Uncovering the Role of Astrocyte-Secreted Thrombospondins and Their Neuronal Receptor α2δ-1 in Goal-Directed Actions

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Goal-directed actions (GDAs), the optimal set of actions to achieve an outcome, are voluntary behaviors requiring complex cognitive processes. Cortico-striatal circuits, particularly neuronal projections from the prefrontal cortex to the dorsomedial striatum (DMS), are critical for the establishment and performance of goal-directed behaviors. Synaptogenesis underlies the formation and remodeling of neural circuits that control cognition and behavior. Astrocytes, a major glial-cell type in the central nervous system (CNS), promote synapse formation and remodeling. During development, astrocytes secrete synaptogenic proteins called thrombospondins (TSPs), which act through the neuronal receptor α2δ-1 to induce excitatory synaptogenesis. The role of astrocytes in synapse formation during development is well established. However, it is less clear whether astrocytes promote synaptogenesis in the adult brain to control complex learned voluntary behaviors. Here we used instrumental operant conditioning to investigate the role of adult synaptogenesis in brain regions engaged during GDA training. We discovered that during the establishment of GDAs in adult mice, new excitatory synapses are formed in the Anterior Cingulate Cortex (ACC). The loss of α2δ-1 reduces this training-induced excitatory synapse formation in the ACC and causes a profound persistence of GDA performance, even when the effort required for the reward is drastically increased. Ablation of α2δ-1 only in ACC neurons projecting to the DMS (ACC->DMS) recapitulated the synaptic and behavioral phenotype observed with constitutive loss of α2δ-1. Based on the findings from the loss of α2δ-1, we predicted that astrocyte-secreted TSPs, which bind to α2δ-1, are also required for the proper performance of GDAs. Surprisingly, we found that constitutive loss of TSP isoforms 1 and 2 (TSP1/2) significantly reduced GDA performance as the effort required for reward increased. Interestingly, the absence of TSP1/2 did not impair GDA training-induced synaptogenesis. Ablation of TSP1/2 in developing but not adult astrocytes was able to reduce GDA performance during high-effort tasks. Furthermore, transcriptomic analysis suggested that constitutive loss of TSP1/2 alters the expression of a group of genes associated with inhibitory and cholinergic neurons. Additionally, we found that mice lacking TSP1/2 have increased inhibitory synapse density in the ACC, which is diminished with GDA training. Altogether, my doctoral dissertation research demonstrates that new synapses are formed in adult animals to control complex voluntary behaviors such as GDAs. These findings also reveal novel roles for astrocyte-secreted thrombospondins in controlling brain circuit formation and adult plasticity, which involve a developmental process that controls inhibition in the mouse ACC. Taken together, my findings reveal that synaptogenic signaling between astrocytes and neurons is critical for modulating GDA performance.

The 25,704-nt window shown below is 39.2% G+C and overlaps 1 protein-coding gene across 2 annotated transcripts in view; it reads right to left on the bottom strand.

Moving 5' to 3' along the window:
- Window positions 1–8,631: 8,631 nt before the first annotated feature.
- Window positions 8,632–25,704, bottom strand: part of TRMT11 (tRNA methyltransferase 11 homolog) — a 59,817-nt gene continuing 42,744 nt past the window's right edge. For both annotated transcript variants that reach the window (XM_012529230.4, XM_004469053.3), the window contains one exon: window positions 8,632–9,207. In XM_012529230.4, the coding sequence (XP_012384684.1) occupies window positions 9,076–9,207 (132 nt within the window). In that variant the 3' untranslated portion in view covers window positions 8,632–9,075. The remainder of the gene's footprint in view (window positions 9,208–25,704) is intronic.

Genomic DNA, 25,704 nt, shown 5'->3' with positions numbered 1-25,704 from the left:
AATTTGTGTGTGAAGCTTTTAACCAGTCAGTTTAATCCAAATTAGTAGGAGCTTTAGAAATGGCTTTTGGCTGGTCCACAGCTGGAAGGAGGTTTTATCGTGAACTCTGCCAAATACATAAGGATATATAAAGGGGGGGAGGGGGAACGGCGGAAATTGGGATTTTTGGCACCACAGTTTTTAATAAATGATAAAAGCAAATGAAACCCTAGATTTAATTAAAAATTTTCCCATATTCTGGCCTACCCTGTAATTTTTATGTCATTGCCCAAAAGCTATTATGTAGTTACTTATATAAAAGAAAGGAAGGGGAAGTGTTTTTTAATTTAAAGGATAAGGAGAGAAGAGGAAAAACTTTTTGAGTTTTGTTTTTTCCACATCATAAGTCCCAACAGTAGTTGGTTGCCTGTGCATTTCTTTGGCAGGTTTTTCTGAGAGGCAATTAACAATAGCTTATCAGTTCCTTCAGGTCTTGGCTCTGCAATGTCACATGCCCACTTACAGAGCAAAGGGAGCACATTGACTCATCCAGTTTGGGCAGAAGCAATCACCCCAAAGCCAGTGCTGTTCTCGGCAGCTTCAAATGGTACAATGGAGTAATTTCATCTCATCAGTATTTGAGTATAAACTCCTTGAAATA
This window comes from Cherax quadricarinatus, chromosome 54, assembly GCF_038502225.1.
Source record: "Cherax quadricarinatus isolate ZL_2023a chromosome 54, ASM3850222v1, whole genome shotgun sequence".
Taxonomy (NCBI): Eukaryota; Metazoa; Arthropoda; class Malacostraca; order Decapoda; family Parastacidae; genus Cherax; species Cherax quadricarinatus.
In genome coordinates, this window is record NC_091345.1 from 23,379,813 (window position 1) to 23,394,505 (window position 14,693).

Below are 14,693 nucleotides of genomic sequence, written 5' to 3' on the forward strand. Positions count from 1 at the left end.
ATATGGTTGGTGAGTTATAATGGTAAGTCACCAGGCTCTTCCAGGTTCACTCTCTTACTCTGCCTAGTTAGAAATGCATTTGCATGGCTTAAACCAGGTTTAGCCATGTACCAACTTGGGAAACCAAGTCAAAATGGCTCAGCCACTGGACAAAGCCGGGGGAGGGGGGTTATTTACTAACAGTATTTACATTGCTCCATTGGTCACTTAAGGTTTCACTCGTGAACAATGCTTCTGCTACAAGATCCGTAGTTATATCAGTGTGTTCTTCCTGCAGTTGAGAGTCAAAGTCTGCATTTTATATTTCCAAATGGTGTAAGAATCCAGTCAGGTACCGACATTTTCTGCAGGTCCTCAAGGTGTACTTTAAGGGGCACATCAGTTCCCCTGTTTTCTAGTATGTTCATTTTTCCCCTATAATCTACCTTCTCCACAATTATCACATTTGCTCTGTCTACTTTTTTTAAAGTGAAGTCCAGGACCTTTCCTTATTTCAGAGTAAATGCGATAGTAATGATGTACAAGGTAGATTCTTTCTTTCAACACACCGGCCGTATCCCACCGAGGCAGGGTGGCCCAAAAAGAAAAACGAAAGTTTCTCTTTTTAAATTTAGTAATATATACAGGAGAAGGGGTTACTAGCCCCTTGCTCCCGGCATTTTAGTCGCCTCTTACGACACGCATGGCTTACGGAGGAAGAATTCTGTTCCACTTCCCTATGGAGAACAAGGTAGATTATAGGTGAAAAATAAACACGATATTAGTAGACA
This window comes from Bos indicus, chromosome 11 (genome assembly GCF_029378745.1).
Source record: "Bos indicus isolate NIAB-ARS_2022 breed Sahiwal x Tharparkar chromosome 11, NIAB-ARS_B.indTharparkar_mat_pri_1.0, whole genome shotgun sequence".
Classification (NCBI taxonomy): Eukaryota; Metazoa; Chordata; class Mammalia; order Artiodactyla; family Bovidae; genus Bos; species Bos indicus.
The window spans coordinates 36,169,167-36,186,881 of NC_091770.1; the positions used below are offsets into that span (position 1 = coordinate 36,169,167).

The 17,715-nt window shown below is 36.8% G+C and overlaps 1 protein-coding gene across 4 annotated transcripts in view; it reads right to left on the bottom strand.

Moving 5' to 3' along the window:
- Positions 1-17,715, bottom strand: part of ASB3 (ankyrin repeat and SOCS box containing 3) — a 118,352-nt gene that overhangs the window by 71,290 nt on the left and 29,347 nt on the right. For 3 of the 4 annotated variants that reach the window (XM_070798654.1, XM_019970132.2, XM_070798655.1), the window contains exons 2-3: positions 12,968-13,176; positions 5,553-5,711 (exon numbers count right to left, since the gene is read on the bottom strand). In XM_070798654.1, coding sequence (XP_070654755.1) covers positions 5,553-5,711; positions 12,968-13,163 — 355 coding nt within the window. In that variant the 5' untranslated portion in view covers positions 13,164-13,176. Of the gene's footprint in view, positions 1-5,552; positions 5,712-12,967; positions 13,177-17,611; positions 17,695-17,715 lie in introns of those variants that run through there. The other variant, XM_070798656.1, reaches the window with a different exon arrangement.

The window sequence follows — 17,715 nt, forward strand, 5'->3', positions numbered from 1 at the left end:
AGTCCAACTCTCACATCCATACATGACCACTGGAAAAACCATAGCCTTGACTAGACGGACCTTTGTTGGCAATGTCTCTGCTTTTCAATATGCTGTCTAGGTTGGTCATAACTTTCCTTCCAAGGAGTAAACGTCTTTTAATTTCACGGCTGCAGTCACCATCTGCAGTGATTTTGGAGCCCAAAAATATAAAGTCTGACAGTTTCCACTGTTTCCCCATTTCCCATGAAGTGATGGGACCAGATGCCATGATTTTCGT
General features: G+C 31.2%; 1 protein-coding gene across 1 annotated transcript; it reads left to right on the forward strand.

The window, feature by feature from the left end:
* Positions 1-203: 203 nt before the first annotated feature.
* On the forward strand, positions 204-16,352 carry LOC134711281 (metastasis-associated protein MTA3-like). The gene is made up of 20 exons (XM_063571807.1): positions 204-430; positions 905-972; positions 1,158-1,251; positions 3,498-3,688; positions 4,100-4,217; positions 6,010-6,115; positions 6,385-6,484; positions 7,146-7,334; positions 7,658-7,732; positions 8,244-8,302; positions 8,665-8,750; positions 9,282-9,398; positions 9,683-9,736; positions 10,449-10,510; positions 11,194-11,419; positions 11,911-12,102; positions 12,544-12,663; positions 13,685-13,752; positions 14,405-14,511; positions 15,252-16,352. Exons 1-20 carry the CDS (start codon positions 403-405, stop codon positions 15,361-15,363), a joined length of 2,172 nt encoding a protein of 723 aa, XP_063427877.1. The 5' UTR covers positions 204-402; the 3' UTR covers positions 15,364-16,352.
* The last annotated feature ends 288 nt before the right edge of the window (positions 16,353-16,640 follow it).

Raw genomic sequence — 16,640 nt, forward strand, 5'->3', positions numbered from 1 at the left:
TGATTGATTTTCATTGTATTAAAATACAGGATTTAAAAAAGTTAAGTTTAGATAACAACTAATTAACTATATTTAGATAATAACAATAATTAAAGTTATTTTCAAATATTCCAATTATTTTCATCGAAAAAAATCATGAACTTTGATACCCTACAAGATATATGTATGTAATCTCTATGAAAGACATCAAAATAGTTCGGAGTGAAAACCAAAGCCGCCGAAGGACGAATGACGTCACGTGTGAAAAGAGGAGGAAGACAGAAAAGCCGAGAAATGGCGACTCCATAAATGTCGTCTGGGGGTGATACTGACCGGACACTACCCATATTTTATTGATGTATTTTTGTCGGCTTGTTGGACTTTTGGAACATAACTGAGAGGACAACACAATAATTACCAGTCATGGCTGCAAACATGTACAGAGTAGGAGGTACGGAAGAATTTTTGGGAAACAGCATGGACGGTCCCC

Lawal, Oluwadamilola (2023). Uncovering the Role of Astrocyte-Secreted Thrombospondins and Their Neuronal Receptor α2δ-1 in Goal-Directed Actions. Dissertation, Duke University. Retrieved from https://hdl.handle.net/10161/29106.


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